JUST PLAIN TALK: Index funds perfect for average investor, and members of Congress
Years ago, when I started writing, I asked an accomplished journalist for advice. Unexpectedly their response was to read other writers, particularly outstanding ones. One of my favorites, Jonathan Clements, started a blog, Humble Dollar, featuring others' work and his. Sometimes I agree, sometimes not, but often they provide a different view or "take" per The Motley Fool's stylebook.
John Kim (Sept. 25) pointed out the strategy of owning individual stocks either directly or with an actively managed mutual fund faces challenging headwinds. Conversely, chances for success are higher with broad market index funds. Anytime anyone says they have a better idea than index funds, my BS meter goes full red.
Kim cited work by Dr. Hedrick Bessembinder, Arizona State University, showing that most publicly traded common stocks (57%) failed to outperform one-month Treasury bills, one of the safest investments on the planet, assuming Congress doesn't act petulantly. Astonishingly only a tiny slice, 4%, of the 26,000 companies studied, generated the entire gain over 30 day T-bills.
The chances of picking winners are tiny, but there's another and more treacherous pitfall awaiting.
Statistically, investors sell winners and hold on to losers. Peter Lynch called it watering the weeds and pulling up the flowers. Individual investors aren't automatons like Dr. Spock; we invest emotionally. Behavioral economists Hersh Shefrin and Meir Statman coined the term "disposition effect." We create a mental account subconsciously, and selling at a loss is painful, so we do everything possible to avoid it. Conversely, selling a winner makes us feel good. Thus, winning positions are easy to sell.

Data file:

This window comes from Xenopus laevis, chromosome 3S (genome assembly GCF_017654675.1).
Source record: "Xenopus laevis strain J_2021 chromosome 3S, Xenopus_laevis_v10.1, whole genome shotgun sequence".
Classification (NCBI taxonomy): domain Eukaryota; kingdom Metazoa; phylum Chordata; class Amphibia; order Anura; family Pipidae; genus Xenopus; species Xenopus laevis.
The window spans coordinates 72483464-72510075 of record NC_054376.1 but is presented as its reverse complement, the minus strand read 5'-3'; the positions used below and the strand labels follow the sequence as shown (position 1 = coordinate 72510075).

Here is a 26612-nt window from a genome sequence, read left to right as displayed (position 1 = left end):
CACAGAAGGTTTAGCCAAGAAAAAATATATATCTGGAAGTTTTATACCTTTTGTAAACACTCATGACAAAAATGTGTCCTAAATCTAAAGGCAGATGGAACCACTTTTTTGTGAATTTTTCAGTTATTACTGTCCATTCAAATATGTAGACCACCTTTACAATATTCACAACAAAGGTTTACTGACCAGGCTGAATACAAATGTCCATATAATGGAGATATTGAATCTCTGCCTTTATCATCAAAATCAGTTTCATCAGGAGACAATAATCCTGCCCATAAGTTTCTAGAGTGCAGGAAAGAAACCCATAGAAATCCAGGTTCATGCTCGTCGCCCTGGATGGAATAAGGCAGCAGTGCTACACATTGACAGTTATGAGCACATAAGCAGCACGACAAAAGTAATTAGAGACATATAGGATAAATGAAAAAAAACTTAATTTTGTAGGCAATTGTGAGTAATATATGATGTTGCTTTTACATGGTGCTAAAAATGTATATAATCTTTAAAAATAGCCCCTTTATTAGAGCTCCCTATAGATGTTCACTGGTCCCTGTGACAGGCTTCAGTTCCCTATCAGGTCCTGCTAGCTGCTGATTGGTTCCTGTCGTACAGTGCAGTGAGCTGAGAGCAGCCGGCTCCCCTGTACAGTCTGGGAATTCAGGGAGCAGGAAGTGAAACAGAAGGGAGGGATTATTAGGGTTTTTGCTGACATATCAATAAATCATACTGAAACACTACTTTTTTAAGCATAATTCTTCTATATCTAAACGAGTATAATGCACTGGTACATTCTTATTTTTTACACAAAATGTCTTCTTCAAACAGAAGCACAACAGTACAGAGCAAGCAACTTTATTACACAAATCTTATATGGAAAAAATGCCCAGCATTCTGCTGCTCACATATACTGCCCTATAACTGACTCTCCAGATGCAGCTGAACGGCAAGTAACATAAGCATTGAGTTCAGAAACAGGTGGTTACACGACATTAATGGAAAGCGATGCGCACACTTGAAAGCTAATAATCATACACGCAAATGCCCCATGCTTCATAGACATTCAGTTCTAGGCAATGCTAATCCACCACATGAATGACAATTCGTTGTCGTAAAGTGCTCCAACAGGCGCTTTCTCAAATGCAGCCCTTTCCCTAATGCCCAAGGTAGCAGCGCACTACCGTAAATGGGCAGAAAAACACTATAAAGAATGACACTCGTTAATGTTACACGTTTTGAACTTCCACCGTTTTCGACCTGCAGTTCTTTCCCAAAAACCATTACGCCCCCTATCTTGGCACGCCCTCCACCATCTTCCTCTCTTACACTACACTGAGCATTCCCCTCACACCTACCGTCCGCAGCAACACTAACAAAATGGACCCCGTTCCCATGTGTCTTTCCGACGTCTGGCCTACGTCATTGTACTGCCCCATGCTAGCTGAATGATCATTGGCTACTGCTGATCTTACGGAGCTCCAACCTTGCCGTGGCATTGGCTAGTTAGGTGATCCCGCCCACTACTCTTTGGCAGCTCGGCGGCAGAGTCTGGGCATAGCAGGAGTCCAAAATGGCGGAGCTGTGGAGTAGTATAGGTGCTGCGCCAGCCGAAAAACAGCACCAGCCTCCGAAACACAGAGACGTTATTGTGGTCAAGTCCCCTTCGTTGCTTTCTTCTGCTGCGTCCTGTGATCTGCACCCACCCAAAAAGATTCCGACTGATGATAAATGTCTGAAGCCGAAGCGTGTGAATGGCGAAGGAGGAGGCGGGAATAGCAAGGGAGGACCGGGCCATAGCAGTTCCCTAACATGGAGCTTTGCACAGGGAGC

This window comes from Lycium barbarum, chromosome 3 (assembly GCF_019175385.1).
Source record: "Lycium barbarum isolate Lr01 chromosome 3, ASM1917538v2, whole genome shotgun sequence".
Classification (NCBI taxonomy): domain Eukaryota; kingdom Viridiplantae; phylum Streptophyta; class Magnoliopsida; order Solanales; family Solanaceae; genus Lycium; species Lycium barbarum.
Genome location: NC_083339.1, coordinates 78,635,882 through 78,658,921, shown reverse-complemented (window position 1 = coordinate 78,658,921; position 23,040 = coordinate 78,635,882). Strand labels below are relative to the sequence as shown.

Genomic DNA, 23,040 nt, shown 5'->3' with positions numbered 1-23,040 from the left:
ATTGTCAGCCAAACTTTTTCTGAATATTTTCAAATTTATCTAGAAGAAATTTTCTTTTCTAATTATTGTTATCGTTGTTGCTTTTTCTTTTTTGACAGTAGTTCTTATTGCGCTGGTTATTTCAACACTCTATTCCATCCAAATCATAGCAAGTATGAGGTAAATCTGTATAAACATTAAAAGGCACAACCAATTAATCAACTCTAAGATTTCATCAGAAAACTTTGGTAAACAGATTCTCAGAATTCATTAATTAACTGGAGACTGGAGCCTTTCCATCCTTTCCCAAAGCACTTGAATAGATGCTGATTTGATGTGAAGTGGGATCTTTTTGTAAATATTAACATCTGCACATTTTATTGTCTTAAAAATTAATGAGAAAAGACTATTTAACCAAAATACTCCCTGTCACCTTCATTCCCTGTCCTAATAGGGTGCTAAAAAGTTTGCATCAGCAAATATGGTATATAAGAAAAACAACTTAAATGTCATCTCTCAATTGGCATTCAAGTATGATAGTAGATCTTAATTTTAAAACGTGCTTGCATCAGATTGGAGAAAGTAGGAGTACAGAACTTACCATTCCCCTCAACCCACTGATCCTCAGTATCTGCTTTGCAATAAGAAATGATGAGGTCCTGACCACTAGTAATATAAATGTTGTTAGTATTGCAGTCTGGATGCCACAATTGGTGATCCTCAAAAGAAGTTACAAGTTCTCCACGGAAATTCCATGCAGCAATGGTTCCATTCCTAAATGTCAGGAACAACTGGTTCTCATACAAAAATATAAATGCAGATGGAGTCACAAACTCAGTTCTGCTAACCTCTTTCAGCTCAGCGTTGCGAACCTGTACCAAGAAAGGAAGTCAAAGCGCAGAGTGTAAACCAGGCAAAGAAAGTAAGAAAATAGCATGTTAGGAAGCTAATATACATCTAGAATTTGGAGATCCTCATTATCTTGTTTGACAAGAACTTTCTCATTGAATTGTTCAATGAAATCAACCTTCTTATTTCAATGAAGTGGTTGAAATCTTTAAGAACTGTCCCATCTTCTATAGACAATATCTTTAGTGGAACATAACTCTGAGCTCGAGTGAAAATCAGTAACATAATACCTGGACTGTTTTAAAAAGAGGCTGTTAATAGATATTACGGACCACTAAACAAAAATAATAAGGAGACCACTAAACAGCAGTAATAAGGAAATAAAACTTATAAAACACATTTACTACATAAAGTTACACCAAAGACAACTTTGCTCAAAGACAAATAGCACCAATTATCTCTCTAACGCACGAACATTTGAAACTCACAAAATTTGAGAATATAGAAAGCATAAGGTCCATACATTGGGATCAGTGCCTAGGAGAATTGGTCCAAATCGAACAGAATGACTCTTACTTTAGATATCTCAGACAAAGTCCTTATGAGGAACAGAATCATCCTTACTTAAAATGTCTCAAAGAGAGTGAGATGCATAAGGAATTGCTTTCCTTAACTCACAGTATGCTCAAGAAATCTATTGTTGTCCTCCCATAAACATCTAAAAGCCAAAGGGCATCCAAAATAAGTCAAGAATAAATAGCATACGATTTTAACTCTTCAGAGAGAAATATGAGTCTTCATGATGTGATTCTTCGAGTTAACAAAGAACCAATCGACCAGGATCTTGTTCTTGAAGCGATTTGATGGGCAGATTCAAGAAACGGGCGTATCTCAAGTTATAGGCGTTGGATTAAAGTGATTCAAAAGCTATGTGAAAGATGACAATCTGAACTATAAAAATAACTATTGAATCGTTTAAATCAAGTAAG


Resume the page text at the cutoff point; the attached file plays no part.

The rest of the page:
"Prospect Theory" compounds matters ever further where losses have to be offset by even more significant gains. In short, it takes much more than a $1,000 gain to offset a $1,000 loss. Again, it's counter-intuitive; the tax code rewards losses and penalizes gains. Stocks have unlimited potential on the upside, but stocks can go to zero. Of the original 12 companies in Dow Jones Industrial Average, only one, General Electric, still exists. Regarding individual stocks, Bessembinder's work indicates bankruptcy was the most likely occurrence.
While humans can't invest like robots, index funds offer a robotic-like way to match market returns. Owning a broad-market index fund assures you of owning the narrow swath of winners since index funds own them by default. As a bonus, index funds have lower operating fees and are more tax-efficient than actively managed funds. In his 2019 update, Bessembinder asserts wealth creation will continue to be concentrated going forward.
Not only are index funds perfect for the average investor, but they should also be mandatory for members of Congress. Federal legislators often are privy to sensitive information unavailable to the general public. They should not have to divest any holdings when elected. Still, while serving, index funds should be their only allowed investment. My recommendation doesn't burden them; the Thrift Savings Plan, offered to civilian and military government employees, is one of America's best 401K
You can't always get what you want, but Buz Livingston, CFP, can help you figure out what you need. For specific advice, visit livingstonfinancial.net or drop by 2050 West County Highway 30A, M1 Suite 230.